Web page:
Klipsch Nashville review: a rugged, backpack-ready Bluetooth speaker

The front of the Klipsch Nashville Bluetooth speaker.

Klipsch Nashville

MSRP $149.00

“Like its namesake, the Klipsch Nashville is all about the music. It’s rugged, compact, and with a little tweaking, sounds great for your summer travels.”

Pros

  • Solid, rugged construction
  • Sounds great at normal volumes
  • IP67 dust and water resistance
  • 24-hour battery life

Cons

  • Needs EQ help to shine
  • The app is pretty bare bones
  • Basic physical controls

Klipsch Nashville review: a rugged, backpack-ready Bluetooth speaker

Just in time for the warmer months, the Klipsch Nashville is a $149 Bluetooth speaker aimed squarely toward on-the-go types looking to throw a rugged little speaker into a backpack or tote bag. For its compact size, the Nashville delivers a balanced and clear mono sound that, while lacking a bit in the bass department, can be coaxed into a sweet spot with a little EQing, and can be linked with other Klipsch Bluetooth speakers for more volume, too.

Its IP67 dust and waterproof rating means that the Nashville can take a roll in the sand or campsite dirt just as well as it can handle a dunk in the lake (up to a meter deep for up to 30 minutes) or a rained-out picnic. The accompanying Klipsch app is basic and works well, and the same can be said about the speaker’s physical controls, but it would have been nice to see a little more thought put into both.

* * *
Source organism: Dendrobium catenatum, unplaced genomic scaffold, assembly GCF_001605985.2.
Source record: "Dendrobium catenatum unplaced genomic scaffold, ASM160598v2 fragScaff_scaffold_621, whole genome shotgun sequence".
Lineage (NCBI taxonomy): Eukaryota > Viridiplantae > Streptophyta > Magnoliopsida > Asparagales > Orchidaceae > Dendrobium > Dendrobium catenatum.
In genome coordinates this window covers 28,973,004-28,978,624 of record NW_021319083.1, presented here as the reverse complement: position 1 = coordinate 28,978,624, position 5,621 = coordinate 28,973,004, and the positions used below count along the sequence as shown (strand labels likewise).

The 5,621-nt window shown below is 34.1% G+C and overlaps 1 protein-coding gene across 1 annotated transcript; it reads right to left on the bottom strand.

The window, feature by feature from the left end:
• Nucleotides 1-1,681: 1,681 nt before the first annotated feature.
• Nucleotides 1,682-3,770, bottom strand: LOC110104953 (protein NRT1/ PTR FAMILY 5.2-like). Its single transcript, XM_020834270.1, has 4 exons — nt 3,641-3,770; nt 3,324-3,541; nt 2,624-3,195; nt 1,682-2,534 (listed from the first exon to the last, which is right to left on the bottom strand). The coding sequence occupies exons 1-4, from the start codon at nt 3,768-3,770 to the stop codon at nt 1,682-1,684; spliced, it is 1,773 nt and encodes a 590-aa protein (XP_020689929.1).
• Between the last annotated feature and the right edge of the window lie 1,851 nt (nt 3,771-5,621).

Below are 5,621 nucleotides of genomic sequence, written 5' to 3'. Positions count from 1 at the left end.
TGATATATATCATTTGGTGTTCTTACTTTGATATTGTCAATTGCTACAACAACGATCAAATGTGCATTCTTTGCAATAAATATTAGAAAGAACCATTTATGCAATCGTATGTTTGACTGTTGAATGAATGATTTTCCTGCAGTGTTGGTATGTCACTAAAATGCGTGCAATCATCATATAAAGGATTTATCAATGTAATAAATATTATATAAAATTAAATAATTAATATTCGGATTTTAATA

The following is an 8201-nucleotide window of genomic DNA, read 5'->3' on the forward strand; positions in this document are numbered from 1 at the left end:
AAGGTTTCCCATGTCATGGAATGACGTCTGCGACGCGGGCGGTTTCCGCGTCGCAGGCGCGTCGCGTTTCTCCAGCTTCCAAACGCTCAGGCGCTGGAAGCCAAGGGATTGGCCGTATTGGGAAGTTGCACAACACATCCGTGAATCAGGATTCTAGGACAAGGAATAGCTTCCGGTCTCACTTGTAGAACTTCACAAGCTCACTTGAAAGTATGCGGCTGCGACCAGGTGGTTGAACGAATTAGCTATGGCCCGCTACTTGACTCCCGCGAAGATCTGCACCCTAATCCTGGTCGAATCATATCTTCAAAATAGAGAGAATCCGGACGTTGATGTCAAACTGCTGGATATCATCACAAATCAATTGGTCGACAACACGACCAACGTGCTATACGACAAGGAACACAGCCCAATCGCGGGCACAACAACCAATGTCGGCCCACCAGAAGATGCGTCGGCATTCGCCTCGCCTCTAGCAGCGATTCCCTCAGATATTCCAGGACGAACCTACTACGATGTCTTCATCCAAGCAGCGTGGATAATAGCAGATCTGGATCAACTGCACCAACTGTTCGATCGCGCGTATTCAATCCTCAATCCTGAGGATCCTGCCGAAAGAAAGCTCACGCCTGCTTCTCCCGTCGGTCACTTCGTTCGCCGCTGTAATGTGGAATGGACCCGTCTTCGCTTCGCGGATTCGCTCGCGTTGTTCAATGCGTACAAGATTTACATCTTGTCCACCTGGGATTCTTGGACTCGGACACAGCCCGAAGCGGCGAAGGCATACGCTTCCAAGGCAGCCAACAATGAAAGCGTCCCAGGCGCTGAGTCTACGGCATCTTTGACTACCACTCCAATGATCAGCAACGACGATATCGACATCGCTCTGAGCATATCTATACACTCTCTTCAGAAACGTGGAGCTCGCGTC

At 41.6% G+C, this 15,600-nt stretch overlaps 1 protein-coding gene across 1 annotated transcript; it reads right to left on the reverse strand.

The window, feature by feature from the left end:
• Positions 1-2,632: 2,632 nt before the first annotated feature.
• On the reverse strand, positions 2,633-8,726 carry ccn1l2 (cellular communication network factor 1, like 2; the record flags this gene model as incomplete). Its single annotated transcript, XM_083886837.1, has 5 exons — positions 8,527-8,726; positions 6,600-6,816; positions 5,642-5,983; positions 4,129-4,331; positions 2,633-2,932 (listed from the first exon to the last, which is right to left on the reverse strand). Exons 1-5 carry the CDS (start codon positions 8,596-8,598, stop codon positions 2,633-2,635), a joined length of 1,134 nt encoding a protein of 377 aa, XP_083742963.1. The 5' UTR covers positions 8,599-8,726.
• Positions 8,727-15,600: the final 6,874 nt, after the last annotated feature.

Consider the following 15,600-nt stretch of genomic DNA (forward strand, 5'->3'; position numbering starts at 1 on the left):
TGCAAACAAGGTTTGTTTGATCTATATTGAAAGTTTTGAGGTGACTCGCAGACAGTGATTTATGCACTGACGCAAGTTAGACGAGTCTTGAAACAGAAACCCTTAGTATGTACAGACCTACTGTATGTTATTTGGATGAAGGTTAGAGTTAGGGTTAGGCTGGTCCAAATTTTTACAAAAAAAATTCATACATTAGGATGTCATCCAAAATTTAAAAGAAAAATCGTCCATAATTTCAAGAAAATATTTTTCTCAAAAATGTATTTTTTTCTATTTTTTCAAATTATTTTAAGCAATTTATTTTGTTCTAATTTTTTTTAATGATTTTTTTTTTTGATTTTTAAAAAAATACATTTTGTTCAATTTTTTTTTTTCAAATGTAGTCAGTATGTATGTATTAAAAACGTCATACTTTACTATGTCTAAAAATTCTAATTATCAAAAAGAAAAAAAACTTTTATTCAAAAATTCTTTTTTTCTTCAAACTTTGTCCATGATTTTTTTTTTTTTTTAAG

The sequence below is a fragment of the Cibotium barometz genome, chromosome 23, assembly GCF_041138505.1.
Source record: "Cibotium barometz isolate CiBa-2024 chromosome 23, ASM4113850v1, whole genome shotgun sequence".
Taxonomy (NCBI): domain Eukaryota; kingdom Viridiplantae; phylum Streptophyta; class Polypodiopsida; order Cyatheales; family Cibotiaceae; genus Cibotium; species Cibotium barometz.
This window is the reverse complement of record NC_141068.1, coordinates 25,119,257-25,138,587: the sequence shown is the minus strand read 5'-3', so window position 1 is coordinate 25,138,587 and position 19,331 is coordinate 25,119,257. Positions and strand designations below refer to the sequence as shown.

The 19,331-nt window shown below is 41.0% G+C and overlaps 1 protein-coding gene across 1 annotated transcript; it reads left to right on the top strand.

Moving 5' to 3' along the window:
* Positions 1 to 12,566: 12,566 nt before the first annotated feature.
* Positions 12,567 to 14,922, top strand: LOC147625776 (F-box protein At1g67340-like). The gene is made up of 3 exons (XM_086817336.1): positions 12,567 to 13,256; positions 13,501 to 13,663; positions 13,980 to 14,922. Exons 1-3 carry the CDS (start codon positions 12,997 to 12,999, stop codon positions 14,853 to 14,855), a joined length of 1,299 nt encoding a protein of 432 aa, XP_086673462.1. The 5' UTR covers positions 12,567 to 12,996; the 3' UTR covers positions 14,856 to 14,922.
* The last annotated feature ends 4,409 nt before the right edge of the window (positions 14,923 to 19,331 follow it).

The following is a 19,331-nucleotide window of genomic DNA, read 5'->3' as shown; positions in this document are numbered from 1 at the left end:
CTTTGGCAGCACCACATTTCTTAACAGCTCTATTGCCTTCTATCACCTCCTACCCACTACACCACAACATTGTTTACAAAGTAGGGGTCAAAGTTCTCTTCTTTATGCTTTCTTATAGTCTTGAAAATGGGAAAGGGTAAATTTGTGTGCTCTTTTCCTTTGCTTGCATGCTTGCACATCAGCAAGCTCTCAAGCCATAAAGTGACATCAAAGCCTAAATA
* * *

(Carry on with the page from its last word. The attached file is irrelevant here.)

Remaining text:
After spending some time at home and on the road with the Klipsch Nashville, here are my thoughts.

The Klipsch Nashville Bluetooth speaker
Derek Malcolm / Digital Trends

Klipsch Nashville: design

Klipsch is a speaker brand that garners a ton of respect, as the company has been making some of the best audio products for decades. As part of its new Music City portable speaker series, the Nashville sits in the middle of the range that includes the smaller Klipsch Austin ($99) and the largest Klipsch Detroit speaker ($299).

The Nashville is built like a little tank, with no external parts like a handle or strap to get caught on anything in your bag. (Although a strap might have been nice for hanging it on things if you so desire.) The Nashville’s 3.1- by 7- by 3.2-inch (HxWxD) (and 2.4-pound) body is wrapped in a band of thick, grippy rubber that keeps it stuck firmly on most surfaces.

On top are basic power, Bluetooth, and volume buttons embedded in the rubber coating. You’ll also find a battery indicator LED, a Bluetooth connectivity LED, and a small microphone hole for phone calls. Buttons for play/pause or skipping tracks would have been nice, but you’ll have to resort to your phone for that. To access the Nashville’s USB-C port for charging, there’s a tightly sealed rubber panel cover on the side.

Behind the 20-watt Nashville’s metal front and back grilles, you’ll find two 2.25-inch drivers (one front-firing, the other rear-firing) and two passive radiators (again, firing front and back) with a frequency range of 60Hz to 20kHz. While the Nashville doesn’t produce stereo sound from its speakers, Klipsch bills the sound signature as its “360-degree Experience.” There are other comparable speakers, such as the $170 Marshall Emberton II, that separate the stereo channels between the front and back speakers, but at this size, most wouldn’t notice the sound separation in a form this compact.